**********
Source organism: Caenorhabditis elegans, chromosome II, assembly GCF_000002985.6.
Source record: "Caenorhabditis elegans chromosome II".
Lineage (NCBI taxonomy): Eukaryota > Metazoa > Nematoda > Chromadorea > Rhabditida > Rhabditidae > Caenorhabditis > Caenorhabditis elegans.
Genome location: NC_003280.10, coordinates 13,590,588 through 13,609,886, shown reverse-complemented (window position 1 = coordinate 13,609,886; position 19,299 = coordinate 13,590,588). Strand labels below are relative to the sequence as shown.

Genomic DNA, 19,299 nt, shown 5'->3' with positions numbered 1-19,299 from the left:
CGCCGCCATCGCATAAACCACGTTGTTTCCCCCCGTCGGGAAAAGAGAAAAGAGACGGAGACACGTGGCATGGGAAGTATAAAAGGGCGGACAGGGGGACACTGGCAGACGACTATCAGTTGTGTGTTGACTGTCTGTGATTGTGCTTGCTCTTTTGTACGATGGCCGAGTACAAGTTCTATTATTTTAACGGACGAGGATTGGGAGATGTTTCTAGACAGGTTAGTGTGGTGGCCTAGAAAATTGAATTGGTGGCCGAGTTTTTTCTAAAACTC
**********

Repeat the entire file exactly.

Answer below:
Source organism: Caenorhabditis elegans, chromosome II, assembly GCF_000002985.6.
Source record: "Caenorhabditis elegans chromosome II".
Lineage (NCBI taxonomy): Eukaryota > Metazoa > Nematoda > Chromadorea > Rhabditida > Rhabditidae > Caenorhabditis > Caenorhabditis elegans.
Genome location: NC_003280.10, coordinates 13,590,588 through 13,609,886, shown reverse-complemented (window position 1 = coordinate 13,609,886; position 19,299 = coordinate 13,590,588). Strand labels below are relative to the sequence as shown.

Genomic DNA, 19,299 nt, shown 5'->3' with positions numbered 1-19,299 from the left:
CGCCGCCATCGCATAAACCACGTTGTTTCCCCCCGTCGGGAAAAGAGAAAAGAGACGGAGACACGTGGCATGGGAAGTATAAAAGGGCGGACAGGGGGACACTGGCAGACGACTATCAGTTGTGTGTTGACTGTCTGTGATTGTGCTTGCTCTTTTGTACGATGGCCGAGTACAAGTTCTATTATTTTAACGGACGAGGATTGGGAGATGTTTCTAGACAGGTTAGTGTGGTGGCCTAGAAAATTGAATTGGTGGCCGAGTTTTTTCTAAAACTC